Tuesday, March 10, 2015

Der Schwarze Abt / The Black Abbot (Germany, 1963)

Whether or not one views Der Schwarze Abt aka The Black Abbot as the 13th or 15th of the German post-war Wallace series depends how you look at it: two earlier Wallace films of the 15 to the date of this movie's release, Der Racher / The Avenger (1960 / German trailer) and Der Fluch der Gelben Schlange / The Curse of the Yellow Snake (1963 / German trailer), were not Horst Wendlendt Rialto productions; purists, therefore, do not count them as among the "real" German Wallace films, despite the fact that they also shared many of the same actors and, in the case of Der Schwarze Abt and Der Fluch der Gelben Schlange, the same director, Franz Josef Gottlieb (1 Nov 1930 — 23 July 2006).
We took a small look at Der Schwarze Abt last year in Part II of our RIP career review of Joachim "Blacky" Fuchsberger, where we call it the 13th Wallace film. Recently we had the pleasure of re-watching it, and while it really wasn't quite as good as we remembered, we did enjoy it — as did our company that evening, who had last seen the movie around 30 years ago, when she was a wee lass much too young to even be described as prepubescent; she marveled greatly at the fact that once upon a time, the movie scared her poopless. It didn't now, and won't anyone — unless the viewer happens to be too young to even be described as prepubescent.
The Black Abbot is often claimed to be the first Wallace film to move away from straight crime and into the "Gothic", we would tend to disagree: Harald Reinl's Der Fälscher vonLondon (1961 / trailer), which shares the same castle as its setting — Schloss Herdringen as Chelford Manor (Abbot) or Longford Manor (Fälscher) — also moves well into the Gothic, possibly even more so due to the movie's Expressionistic touches and all the scenes of Jane (Karin Dor) running around darkened hallways in her white nightgown.
Between the two movies, we really must say that Reinl's film is the superior one, which isn't to say that the movie here doesn't have its high points, including an exceptionally effective Klaus Kinski as the two-face butler and a convincingly nutso Lord Harry Chelford (Dieter Borsche of Der Henker von London [1963 / trailer], Die toten Augen von London [1961 / English trailer] and Der Pfarrer von St. Pauli [1970 / TV trailer]).
Like all Wallace films, the plot is confusing and difficult to follow and pretty all over the place, but unlike so often in the series, the ridiculous aspects and the logical parts do jell to create a relatively comprehensible and linear plot, providing you listen closely. Hell, even the first murder gets explained, as does the whole subplot involving an old lady in black that shows up once or twice and a bearded man who pops up out of nowhere to steal documents from a secret passage. So listen carefully and you'll be able to follow the plot as well, despite all the characters that flit in and out and about the movie. (Red Herrings and too many characters are the salt and pepper of German krimis, after all.)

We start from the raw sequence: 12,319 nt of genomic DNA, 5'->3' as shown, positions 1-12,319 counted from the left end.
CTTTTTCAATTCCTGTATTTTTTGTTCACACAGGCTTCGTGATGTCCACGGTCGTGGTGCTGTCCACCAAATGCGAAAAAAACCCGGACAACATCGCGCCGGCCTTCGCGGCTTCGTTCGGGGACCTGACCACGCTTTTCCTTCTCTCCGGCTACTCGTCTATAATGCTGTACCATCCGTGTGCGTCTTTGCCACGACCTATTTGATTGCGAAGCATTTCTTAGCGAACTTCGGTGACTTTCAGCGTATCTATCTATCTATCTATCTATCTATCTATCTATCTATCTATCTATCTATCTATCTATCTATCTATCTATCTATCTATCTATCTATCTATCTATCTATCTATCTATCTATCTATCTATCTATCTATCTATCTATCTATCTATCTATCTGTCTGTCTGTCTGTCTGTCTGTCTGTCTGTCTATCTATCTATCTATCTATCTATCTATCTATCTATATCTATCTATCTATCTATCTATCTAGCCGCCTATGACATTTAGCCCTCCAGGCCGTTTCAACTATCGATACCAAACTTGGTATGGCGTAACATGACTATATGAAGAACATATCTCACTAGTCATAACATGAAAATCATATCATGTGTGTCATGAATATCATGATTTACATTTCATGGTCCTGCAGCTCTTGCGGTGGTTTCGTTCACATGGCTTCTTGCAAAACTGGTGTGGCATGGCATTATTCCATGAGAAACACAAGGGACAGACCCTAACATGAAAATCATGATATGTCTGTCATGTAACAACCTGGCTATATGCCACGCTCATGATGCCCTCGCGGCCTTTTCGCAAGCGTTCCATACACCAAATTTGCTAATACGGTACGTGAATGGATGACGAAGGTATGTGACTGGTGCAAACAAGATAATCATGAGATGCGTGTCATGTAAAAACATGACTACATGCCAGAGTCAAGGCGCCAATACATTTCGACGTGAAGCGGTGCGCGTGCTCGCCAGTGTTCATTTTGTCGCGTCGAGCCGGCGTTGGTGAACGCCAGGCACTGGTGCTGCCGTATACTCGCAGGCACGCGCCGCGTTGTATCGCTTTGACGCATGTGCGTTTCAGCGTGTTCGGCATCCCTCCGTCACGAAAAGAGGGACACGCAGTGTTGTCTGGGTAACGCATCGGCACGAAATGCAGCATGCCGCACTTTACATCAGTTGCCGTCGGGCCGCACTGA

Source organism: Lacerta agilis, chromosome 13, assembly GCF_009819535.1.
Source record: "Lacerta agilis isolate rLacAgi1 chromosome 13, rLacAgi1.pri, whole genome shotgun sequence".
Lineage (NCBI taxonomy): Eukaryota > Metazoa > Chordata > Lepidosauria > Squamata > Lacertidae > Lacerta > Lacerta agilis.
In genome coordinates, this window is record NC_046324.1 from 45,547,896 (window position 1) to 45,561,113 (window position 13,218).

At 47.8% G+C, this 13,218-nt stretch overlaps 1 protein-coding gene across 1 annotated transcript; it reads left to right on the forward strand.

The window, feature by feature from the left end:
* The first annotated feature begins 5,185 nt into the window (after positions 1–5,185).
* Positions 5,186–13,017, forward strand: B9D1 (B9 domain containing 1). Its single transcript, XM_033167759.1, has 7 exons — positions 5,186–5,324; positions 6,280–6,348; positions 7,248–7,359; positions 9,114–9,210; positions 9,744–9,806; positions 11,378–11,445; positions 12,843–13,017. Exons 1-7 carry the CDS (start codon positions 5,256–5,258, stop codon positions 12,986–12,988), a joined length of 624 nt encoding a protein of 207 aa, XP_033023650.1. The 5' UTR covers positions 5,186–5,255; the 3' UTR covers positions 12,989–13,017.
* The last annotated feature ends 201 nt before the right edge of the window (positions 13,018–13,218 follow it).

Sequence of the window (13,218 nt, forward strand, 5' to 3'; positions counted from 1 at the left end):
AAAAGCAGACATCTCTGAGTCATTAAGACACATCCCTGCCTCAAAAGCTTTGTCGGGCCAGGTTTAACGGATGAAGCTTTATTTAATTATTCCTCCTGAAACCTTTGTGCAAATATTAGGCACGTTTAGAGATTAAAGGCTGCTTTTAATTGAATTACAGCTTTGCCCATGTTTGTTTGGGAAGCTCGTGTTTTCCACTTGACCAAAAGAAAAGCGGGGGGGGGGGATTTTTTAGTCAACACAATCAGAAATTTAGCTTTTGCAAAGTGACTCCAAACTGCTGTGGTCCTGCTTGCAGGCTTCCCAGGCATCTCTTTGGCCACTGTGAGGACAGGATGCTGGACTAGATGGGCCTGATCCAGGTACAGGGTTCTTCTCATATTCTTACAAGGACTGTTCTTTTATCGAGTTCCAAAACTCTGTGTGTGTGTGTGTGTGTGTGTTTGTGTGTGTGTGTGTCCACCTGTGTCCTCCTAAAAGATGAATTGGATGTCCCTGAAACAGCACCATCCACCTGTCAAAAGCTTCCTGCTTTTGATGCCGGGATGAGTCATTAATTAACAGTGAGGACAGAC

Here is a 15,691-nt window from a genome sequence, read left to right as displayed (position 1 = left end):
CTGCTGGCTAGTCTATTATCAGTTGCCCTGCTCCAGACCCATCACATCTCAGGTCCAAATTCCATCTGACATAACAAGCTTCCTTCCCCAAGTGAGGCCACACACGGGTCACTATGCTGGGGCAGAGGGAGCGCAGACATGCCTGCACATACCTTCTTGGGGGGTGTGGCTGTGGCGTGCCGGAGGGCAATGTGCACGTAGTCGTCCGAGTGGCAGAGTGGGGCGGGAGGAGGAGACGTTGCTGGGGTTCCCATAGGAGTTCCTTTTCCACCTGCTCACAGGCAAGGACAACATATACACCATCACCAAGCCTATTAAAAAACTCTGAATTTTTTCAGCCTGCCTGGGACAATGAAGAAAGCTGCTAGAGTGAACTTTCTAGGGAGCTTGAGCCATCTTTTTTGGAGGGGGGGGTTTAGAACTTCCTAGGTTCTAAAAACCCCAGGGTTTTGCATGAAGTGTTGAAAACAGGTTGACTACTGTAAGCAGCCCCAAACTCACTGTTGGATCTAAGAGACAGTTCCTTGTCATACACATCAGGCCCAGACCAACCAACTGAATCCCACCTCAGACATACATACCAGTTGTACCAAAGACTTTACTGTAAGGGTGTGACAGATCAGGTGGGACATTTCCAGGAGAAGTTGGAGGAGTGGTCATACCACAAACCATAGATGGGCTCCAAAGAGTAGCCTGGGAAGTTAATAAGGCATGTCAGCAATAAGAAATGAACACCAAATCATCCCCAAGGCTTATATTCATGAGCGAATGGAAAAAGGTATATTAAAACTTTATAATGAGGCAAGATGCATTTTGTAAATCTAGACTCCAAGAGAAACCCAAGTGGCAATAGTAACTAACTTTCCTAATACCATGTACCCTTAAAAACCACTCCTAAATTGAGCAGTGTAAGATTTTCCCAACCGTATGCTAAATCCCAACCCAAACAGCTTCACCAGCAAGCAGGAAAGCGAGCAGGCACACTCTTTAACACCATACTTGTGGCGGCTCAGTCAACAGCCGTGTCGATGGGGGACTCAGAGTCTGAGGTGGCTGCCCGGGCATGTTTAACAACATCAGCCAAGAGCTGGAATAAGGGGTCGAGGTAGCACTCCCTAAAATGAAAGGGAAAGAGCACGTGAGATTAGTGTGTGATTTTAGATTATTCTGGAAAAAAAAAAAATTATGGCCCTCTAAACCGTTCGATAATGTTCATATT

The two main threads around which the film is constructed and the bodies fall are, firstly, that of a lost hidden treasure at Chelford Manor and, secondly, the lead female Leslie Gine (Grit Boettcher of Der Mönch mit der Peitsche [1967 / German trailer] and [Der Tod im roten Jaguar 1968 / German trailer]), a relatively colorless and uninteresting woman that, for some odd reason, a variety of men are enamored with — including her arranged husband-to-be, the slightly unhinged Lord Harry Chelford (Dieter Borsche), who's also obsessed with finding the treasure, the crooked Fabian Gilder (Werner Peters, of the masterpiece of East German post-war cinema, Der Untertan aka The Kaiser's Lackey [1951 / German trailer]), and the possible good guy Dick Alford (Joachim Fuchsberger), who is reticent about his feelings as she is promised to his cousin Lord Harry Chelford, for whom he works as steward of the manor. Other figures of more and lesser importance slink around in the shadows of the castle, all pursuant of their own secret or not-so-secret agendas. Who is the good guy and who is the bad? For most of the movie you don't know, though you can be assured that, like the wet-rag lead female lead, the Scotland Yard Detective Puddler (Charles Regnier of A Study in Terror [1965 / trailer]) and his comic sidekick Horatio W. Smith (Eddi Arent) are good guys.
While an enjoyable Wallace, and perhaps even one of the better ones, The Black Abbot is a bit slow now then, visually and narratively. Some of the camerawork is rather inventive, if not humorous, but often enough it is also rather staid and stiffly blocked. Also, there is a lot of dialog in the movie: sometimes it seems as if all that really happens is that characters meet and talk, and then meet others and talk, and then re-meet again and talk. Nevertheless, there are a few murders and the big showdown in the cellar (if somewhat clumsy in how its staged) is fun enough and nicely ironic and is pretty good — though, as often is the case in the Wallace films featuring Eddie Arendt playing a dolt, he shows up to do a last gag which ruins the mood. Still, on the whole The Black Abbot is a fun and entertaining krimi and Wallace flick, and perfect for a rainy afternoon.
Director Franz Josef Gottlieb, by the way, was a highly prolific Austrian director. He followed The Black Abbott, his first Rialto Wallace film, with yet another Rialto Wallace film (Der Gruft mit dem Rätselschloß [1964 / German trailer]), a couple of Bryan Edgar Wallace films, a few Wallace imitations, an even larger number of dumb sex comedies, and a couple of low-brow classics, including the eternally entertaining Lady Dracula (1977 / German trailer).

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